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Crescenta Valley High senior named one of five ‘Young Innovators to Watch’

Crescenta Valley High senior named one of five ‘Young Innovators to Watch’
Crescenta Valley High School senior Lyron Co Ting Keh, 17, was named one of five "Young Innovators to Watch" and will be honored at the Consumer Electronics Show in Las Vegas on Thursday. Co Ting Keh works on algorithms to help research in Cancer of Unknown Primary (CUP). (Tim Berger / Glendale News-Press)

In case Crescenta Valley High School student Lyron Co Ting Keh needed validation he was, indeed, young and innovative, the senior will soon receive more than his share of confirmation.

Co Ting Keh, 17, was named one of five “Young Innovators to Watch” from the United States and Canada by technology and lifestyle event producers Living in Digital Times, and is heading to Las Vegas to be honored at a giant consumer electronics show produced by Living in Digital Times on Thursday.

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“I’m honored, humbled and I didn’t expect any recognition for my work, in general,” Co Ting Keh said. “It’s surprising.”

Co Ting Keh and his mother, Rowena, father, Edmundo, and older sister, Lace, are all flying to Las Vegas for the honor.

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Along with airfare and a hotel stay, there’s $500 in prize money, Lenovo computer equipment, a tour of the show, which is closed to minors, and three minutes to pitch his product to industry professionals.

“I’m looking forward to seeing what other innovators and other people’s opinion of my work is,” Co Ting Keh said.

The teen created a machine-learning algorithm model called HICCUP, which stands for Hierarchical Classification of Cancer of Unknown Primary.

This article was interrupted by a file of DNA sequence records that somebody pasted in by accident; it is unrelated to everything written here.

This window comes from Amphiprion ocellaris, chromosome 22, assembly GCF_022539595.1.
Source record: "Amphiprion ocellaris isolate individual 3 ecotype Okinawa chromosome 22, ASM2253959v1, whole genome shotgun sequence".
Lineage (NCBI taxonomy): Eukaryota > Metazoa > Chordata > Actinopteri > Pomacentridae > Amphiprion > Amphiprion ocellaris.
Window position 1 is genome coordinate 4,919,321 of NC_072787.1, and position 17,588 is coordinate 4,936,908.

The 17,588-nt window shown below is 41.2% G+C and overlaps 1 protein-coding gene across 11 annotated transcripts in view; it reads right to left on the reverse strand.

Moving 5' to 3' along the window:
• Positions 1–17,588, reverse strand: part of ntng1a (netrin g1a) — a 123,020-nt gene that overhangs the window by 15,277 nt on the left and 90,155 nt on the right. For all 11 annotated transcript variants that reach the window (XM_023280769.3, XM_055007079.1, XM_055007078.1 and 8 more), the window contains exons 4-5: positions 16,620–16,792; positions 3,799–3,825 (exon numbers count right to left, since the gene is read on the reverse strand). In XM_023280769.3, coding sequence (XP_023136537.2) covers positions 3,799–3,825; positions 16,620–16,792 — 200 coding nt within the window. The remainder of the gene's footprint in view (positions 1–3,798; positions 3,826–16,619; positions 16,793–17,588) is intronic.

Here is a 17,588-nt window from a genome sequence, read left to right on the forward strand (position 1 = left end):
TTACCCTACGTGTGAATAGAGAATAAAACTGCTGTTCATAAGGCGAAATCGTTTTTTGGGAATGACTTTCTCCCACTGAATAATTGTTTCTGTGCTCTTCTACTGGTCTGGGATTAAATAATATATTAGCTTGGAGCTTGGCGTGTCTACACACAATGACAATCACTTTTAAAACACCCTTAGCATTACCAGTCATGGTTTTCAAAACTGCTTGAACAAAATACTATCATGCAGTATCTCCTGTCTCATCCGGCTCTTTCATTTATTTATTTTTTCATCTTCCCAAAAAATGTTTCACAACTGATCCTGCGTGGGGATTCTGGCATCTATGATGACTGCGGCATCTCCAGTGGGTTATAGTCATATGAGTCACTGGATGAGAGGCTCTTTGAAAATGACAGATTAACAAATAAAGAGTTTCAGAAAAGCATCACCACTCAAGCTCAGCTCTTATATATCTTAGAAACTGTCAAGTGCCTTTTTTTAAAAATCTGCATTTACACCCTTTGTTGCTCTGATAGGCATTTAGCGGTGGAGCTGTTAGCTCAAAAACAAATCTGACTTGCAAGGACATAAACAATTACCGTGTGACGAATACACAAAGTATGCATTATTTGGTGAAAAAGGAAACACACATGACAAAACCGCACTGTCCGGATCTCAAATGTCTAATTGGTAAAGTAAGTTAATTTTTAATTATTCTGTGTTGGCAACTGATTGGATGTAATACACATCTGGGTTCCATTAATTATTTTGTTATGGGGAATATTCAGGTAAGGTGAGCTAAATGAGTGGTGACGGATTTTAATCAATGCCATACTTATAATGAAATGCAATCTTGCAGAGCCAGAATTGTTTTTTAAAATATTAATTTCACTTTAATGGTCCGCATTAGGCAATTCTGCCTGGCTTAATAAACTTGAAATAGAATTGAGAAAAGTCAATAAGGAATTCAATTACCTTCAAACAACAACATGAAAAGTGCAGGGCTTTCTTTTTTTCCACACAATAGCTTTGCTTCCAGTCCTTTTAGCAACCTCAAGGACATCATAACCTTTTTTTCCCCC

Cancer of Unknown Primary, or CUP, is defined by the American Cancer Society when, “cancer is found in one or more metastatic sites but the primary site cannot be determined.”

The American Cancer Society estimates 31,810 cases were diagnosed in 2018, which accounts for 2% of all cancer cases.

Co Ting Keh has calculated that his model is roughly 18% more accurate than industry standards in diagnosing CUP.

HICCUP requires a blood sample to track DNA released by a cancerous tumor into the bloodstream, a test he contends is considerably cheaper and less invasive than other industry procedures.

“Current methods to carry out the diagnosis, like MRI and biopsies, are often costly, inaccurate or harmful,” Co Ting Keh said. “That’s what drove me to develop HICCUP.”

Co Ting Keh created HICCUP while at Stanford University’s Alizadeh Lab, where he’s been working on and off the last two years in between attending Crescenta Valley High.

“Every summer, I go up there and work there pretty much full-time,” Co Ting Keh said. “I go up there for Thanksgiving break and winter break and fly up and work whenever I can.”

Robin Raskin, founder of Living in Digital Times, said the selection of Co Ting Keh was a “no-brainer” after committee members who eventually chose him did a little research.

“What kind of kid works at a lab at Stanford?” Raskin said. “We thought, ‘Well, maybe he’s just regurgitating what they’re teaching or talking about at the lab?’ We called up the lab, and they said he was the ‘brains’ behind many of the algorithms they were using. We were amazed.”

Co Ting Keh was selected out of a pool of 100 candidates and is one of two winners from California, joining Cupertino High’s Kumaran Akilan.

While Co Ting Keh has already been accepted to Yale University, he’s still waiting to make an official collegiate decision until he’s received word from all prospective schools.

Until graduation, he’ll continue his work at the lab during breaks and also via remote access.

“The recognition is nice,” Co Ting Keh said, “but the work continues.”

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